(…and making the stylus not drain future batteries)
My laptop is an HP Elitebook Revolve 810.
It has a touchscreen and a AAA-battery-powered stylus.
Today the stylus did not work.
I unscrewed the stylus to test the AAA battery.
The battery would not slide out.
A multimeter confirmed that the battery was dead.
I assumed it leaked and corroded to the terminal.
I fretted about how to remove the battery.
I could not push it out the other side.
Poking on the battery did not loosen it.
Magnets did not pull on it hard enough.
I could have drilled it out with a lathe,
but I didn't want to put holes in a battery.
I decided to try to dissolve the leaked crud
to free the battery from the terminal.
I poured 70% isopropyl alcohol into the stylus,
capped the end with my thumb, and shook it.
Doing this for about ten seconds freed the battery.
The battery had swelled and leaked into the stylus.
I put more alcohol and a new battery in the stylus
and shook it to clean out more corrosion.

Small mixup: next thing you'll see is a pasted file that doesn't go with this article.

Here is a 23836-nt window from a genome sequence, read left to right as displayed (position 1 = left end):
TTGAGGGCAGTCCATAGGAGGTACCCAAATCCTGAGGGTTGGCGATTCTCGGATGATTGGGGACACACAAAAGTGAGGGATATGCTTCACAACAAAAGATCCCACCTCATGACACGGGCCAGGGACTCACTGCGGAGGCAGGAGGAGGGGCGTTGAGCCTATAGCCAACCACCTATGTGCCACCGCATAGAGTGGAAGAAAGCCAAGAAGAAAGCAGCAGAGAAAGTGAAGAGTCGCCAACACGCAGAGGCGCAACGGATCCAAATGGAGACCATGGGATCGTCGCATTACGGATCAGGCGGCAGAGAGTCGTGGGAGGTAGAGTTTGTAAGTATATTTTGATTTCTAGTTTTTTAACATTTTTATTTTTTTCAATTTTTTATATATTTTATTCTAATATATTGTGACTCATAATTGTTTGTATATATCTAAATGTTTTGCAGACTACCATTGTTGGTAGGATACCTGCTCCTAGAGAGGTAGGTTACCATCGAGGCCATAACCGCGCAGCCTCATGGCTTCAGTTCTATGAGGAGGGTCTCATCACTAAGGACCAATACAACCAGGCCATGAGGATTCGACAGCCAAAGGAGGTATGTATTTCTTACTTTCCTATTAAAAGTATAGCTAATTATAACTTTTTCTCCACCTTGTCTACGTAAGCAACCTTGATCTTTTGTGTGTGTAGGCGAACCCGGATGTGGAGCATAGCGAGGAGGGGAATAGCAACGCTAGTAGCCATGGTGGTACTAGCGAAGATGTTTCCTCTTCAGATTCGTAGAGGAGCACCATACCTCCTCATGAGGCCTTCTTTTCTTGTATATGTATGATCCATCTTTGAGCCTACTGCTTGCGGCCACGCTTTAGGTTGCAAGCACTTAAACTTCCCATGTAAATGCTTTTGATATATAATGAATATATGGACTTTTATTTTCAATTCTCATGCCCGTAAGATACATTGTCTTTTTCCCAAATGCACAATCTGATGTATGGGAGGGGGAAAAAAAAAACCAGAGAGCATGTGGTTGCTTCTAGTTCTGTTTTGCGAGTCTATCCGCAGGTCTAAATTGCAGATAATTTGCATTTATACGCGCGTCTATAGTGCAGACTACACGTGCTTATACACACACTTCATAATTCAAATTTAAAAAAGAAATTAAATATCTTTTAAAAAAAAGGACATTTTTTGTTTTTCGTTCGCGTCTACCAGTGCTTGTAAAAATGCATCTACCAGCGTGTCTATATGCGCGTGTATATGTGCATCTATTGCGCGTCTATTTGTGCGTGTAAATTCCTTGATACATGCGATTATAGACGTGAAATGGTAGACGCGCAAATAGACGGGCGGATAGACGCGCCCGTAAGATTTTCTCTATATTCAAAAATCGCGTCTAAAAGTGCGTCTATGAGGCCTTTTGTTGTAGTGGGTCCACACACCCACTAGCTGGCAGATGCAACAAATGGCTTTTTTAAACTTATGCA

I thought the battery would break crud free.
Instead it bent the terminal inside the stylus.
The battery no longer makes contact at both ends
when the stylus is screwed together.
A small magnet on the end of the battery
makes it long enough to reach both terminals.
This will have to be a permanent hack,
a memento of this little misadventure.
Why did the name-brand battery leak and die
after only a few months of occasional use?
It turns out that the tip of the stylus is a switch.
The stylus draws 5 milliamps for about 10 seconds
when the tip is pressed (and 100 microamps continuously).
I carry the stylus in a pencil bag in my backpack.
Whis puts it upright on the tip whenever I walk.
At 5mA for ten seconds every time it gets jostled,
it is no wonder the battery was completely drained.
This can be prevented from happening by
storing the stylus upside-down in the bag,
keeping the battery out of it when not in use,
using lithium of NiMH batteries that will not leak,
or by making a shroud to go over the tip.